“Adrian” was not a pantomime I had come across before, the story is based around an inhabitant to Pantoland – the aforementioned Adrian. In amongst the inhabitants of this strange world – ranging
from Snow White to the Big Bad Wolf - Adrian appears a little lost, that is until he unwittingly injures the Fairy Godmother and takes up the mantle himself.
In the lead role, Chris Fletcher gave us a commanding Adrian, well backed up by his two admirers in Victoria Goode as Red Riding Hood and Donna Fletcher as Belle. Donna also played Little Bo Peep
with a wool allergy! As in most pantomimes, there was room for a dame, this time in the shape of Biff as Dame Drippington who managed to crack some awful jokes and scare a number of the males
The baddy of the piece was the Big Bad Wolf (Pete Soper) who got the audience booing and then got the audience’s sympathy when it was revealed his name was actually Kimberley.
I counted thirty-one different characters which gave the cast plenty to do with the majority having more than one role; this must at times have been very confusing but did give the opportunity for
some very good characterization. Top of the list came Stephen Parry who gave us five very distinct and different characters as Gipetto, Policeman, Judge, a blind Captain Bluebeard, and a French
Waiter, well acted and portrayed. Following hard on his footsteps was Tammy Calvert who counted Idle Jack and Cinderella among some of the figures she confidently took on. Rose Brown gave us a short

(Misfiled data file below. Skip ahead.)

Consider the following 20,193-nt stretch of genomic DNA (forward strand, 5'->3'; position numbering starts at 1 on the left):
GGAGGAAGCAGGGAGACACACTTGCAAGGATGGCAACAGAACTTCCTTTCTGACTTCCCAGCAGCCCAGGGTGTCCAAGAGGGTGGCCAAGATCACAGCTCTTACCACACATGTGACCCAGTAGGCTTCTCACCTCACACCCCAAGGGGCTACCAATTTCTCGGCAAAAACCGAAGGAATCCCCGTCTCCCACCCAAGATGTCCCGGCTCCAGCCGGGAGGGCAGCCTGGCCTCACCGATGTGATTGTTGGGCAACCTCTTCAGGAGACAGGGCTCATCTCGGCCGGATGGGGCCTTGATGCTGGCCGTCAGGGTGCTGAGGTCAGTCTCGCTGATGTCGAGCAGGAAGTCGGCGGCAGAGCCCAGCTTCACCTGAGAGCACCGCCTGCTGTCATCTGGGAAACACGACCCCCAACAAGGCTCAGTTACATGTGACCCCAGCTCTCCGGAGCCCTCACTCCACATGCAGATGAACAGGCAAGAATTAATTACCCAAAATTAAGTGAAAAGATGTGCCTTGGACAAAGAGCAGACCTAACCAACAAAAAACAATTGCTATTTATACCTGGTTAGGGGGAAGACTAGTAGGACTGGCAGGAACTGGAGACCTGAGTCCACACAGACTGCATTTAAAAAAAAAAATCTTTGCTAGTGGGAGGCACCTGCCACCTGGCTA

and nutty cameo as Alice in Wonderland and Netty Batchelor was a very good, long-nosed adolescent Pinocchio. Leo Morawski gave us a barmy Crusoe with fantastic hair.
A strange but good scene towards the end had Cinderella (Tammy Calvert), Snow White (Jean Smy) and Sleeping Beauty (Bridget Calvert) discussing the merits of their husbands, only to find out they
were all married to the same man (Prince Charming played by Rob Jones), an interesting concept!
The set comprised mostly of a lovely painted pantomime village backdrop which suited the piece, but it was a shame it had to be used so often and we didn’t get some variety. Props were generally
good, I thought Stumpy Pete could have been a bit bigger - certainly if the whole cast were sailing back on him to Pantoland! At the other end of the scale was a superb Pitchforks4Us cart that
The costumes – and there had to be a lot of them – were basic but generally suitable.
The musical accompaniment was provided by ‘Any Note Will Do’ who backed up the cast well without overpowering them. The highlight for me being ‘Always Look On The Bright Side Of Life” in which the
cast gave their all.
Technically the simple lighting worked and created the right mood.
In conclusion, another entertained audience thanks to the hard work of all involved.
Reviewed By Richard Lovelock - Noda. 26th January 2019